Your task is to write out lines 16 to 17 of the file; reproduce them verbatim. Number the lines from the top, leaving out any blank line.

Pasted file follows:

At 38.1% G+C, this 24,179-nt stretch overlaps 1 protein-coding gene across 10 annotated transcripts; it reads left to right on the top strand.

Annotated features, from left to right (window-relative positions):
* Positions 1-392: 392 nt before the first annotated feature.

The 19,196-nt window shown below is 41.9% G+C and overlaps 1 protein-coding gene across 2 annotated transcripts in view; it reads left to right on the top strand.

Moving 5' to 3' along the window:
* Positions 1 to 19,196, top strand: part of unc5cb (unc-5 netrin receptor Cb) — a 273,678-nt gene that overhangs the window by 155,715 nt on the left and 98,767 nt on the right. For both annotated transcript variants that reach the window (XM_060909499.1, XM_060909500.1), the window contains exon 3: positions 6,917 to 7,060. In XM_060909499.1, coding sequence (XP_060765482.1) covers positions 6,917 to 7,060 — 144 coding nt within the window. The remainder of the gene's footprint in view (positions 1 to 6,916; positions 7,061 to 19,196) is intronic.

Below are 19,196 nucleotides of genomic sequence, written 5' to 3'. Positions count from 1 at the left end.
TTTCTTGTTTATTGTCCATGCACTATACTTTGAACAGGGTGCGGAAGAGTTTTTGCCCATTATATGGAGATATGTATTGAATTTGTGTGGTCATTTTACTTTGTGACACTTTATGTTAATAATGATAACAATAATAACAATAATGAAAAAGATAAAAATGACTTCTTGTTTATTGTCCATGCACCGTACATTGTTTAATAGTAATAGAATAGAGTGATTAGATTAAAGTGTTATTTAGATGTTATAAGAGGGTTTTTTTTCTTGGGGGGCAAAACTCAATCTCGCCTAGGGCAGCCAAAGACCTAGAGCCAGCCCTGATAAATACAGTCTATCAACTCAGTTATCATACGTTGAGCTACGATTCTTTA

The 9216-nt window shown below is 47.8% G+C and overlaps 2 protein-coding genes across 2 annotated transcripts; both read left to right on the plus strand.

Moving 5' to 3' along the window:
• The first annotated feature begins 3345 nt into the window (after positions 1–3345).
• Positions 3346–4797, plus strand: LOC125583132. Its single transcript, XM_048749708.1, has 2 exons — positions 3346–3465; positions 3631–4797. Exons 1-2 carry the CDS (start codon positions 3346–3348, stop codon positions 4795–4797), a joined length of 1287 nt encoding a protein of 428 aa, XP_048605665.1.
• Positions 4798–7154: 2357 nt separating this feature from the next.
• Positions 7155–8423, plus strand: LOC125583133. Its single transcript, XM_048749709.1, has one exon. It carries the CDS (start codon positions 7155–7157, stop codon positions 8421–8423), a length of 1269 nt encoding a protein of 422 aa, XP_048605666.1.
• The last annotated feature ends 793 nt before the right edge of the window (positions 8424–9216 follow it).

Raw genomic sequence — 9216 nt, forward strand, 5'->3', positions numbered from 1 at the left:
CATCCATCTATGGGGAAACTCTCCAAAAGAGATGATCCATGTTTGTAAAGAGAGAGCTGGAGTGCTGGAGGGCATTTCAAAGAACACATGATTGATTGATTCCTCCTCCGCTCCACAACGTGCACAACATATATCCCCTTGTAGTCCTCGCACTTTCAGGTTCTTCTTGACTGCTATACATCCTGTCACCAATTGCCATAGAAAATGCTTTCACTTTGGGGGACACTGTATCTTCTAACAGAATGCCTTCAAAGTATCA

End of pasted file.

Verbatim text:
Raw genomic sequence — 9216 nt, forward strand, 5'->3', positions numbered from 1 at the left:
CATCCATCTATGGGGAAACTCTCCAAAAGAGATGATCCATGTTTGTAAAGAGAGAGCTGGAGTGCTGGAGGGCATTTCAAAGAACACATGATTGATTGATTCCTCCTCCGCTCCACAACGTGCACAACATATATCCCCTTGTAGTCCTCGCACTTTCAGGTTCTTCTTGACTGCTATACATCCTGTCACCAATTGCCATAGAAAATGCTTTCACTTTGGGGGACACTGTATCTTCTAACAGAATGCCTTCAAAGTATCA